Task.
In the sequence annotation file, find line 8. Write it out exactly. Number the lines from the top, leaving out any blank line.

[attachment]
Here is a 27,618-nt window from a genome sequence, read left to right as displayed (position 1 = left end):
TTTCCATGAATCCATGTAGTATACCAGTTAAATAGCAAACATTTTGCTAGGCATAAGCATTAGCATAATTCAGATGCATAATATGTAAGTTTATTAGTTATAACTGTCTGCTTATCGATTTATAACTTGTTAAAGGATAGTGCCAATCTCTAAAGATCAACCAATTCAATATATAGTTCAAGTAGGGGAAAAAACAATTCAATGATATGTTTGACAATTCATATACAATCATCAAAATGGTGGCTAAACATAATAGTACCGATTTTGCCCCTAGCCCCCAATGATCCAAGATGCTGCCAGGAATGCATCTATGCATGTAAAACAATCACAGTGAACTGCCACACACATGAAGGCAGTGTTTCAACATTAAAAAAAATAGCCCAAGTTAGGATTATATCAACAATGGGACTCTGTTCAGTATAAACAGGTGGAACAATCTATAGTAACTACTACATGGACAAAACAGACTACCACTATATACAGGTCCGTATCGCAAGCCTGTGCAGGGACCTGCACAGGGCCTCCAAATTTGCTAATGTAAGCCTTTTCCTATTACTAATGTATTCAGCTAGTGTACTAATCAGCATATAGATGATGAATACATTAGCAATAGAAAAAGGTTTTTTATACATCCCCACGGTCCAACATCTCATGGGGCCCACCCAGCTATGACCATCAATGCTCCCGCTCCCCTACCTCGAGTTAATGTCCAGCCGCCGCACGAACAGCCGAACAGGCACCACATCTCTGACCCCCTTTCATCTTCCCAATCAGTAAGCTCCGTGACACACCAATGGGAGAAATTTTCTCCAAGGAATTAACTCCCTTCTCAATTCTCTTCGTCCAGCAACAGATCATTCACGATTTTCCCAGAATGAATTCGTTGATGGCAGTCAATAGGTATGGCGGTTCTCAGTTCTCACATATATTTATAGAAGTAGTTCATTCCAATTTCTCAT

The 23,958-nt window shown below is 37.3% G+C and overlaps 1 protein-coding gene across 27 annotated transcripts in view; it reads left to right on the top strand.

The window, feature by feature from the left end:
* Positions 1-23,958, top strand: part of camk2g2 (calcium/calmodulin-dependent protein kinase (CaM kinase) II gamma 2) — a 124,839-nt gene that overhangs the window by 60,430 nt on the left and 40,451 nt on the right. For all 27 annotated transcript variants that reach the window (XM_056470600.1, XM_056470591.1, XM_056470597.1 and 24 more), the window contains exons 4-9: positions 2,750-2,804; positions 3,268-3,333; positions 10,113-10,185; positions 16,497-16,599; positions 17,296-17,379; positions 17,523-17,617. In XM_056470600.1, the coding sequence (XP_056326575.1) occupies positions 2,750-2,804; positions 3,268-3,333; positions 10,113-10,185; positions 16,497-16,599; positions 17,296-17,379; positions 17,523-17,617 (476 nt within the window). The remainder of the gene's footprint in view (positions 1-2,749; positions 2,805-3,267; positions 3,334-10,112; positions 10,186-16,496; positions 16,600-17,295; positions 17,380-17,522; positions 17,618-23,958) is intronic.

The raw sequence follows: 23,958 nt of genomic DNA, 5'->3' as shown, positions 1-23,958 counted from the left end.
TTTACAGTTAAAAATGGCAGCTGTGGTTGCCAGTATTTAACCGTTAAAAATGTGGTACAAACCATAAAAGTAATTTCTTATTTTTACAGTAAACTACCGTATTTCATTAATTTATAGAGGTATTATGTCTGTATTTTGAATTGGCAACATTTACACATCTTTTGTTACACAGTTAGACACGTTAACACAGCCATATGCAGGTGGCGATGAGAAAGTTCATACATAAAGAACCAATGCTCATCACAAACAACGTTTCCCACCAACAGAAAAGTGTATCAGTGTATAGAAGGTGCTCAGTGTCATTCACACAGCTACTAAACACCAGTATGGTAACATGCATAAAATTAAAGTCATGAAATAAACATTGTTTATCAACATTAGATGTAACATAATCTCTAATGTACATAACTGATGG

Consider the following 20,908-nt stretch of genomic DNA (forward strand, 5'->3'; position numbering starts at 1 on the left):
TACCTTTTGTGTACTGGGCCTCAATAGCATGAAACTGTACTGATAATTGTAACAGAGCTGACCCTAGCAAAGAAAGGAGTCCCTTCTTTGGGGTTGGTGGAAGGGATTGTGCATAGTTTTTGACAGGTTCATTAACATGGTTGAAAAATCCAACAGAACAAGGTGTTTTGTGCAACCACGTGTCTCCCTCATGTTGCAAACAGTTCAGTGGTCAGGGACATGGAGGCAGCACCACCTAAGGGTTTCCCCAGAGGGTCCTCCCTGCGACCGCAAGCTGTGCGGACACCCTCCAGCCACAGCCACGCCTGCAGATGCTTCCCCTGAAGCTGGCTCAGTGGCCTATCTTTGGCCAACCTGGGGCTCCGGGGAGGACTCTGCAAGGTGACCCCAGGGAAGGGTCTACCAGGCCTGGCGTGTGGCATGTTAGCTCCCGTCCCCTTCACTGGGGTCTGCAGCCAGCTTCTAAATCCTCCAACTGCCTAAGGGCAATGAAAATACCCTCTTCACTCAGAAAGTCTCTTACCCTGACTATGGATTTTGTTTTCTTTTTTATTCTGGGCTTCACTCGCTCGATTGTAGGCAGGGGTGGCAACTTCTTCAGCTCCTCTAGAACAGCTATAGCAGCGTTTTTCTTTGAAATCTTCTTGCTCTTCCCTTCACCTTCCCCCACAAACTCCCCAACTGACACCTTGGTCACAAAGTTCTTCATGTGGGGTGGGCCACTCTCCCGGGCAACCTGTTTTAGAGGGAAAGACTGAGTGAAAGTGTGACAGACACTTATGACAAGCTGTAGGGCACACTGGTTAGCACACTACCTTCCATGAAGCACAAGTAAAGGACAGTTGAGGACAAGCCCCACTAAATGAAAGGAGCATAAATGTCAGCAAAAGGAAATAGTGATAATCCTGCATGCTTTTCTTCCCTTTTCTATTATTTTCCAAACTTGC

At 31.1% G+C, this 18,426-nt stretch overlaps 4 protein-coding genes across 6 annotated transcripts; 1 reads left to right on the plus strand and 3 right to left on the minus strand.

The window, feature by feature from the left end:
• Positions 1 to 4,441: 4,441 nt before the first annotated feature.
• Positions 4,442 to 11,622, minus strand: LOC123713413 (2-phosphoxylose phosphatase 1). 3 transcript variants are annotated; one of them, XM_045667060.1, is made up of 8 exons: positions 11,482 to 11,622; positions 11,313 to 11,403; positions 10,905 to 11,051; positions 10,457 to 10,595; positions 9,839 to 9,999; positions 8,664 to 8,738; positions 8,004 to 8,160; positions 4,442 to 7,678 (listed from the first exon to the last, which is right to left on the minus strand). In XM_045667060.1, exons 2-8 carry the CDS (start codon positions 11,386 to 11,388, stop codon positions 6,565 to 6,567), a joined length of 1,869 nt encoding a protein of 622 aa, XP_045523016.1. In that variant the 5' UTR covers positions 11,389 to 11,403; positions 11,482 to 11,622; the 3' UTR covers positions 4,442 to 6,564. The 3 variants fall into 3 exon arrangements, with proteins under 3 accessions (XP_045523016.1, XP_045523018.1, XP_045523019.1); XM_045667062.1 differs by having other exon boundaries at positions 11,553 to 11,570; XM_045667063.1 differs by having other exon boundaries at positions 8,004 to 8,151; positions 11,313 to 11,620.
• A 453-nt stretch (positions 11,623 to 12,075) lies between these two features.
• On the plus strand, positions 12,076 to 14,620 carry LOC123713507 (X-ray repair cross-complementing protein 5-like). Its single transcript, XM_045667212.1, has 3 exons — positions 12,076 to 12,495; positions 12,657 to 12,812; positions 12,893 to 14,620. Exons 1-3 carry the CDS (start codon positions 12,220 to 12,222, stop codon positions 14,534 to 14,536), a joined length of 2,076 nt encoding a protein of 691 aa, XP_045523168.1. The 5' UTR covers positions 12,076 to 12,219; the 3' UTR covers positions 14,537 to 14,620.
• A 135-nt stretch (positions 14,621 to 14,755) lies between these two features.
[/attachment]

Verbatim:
Consider the following 20,908-nt stretch of genomic DNA (forward strand, 5'->3'; position numbering starts at 1 on the left):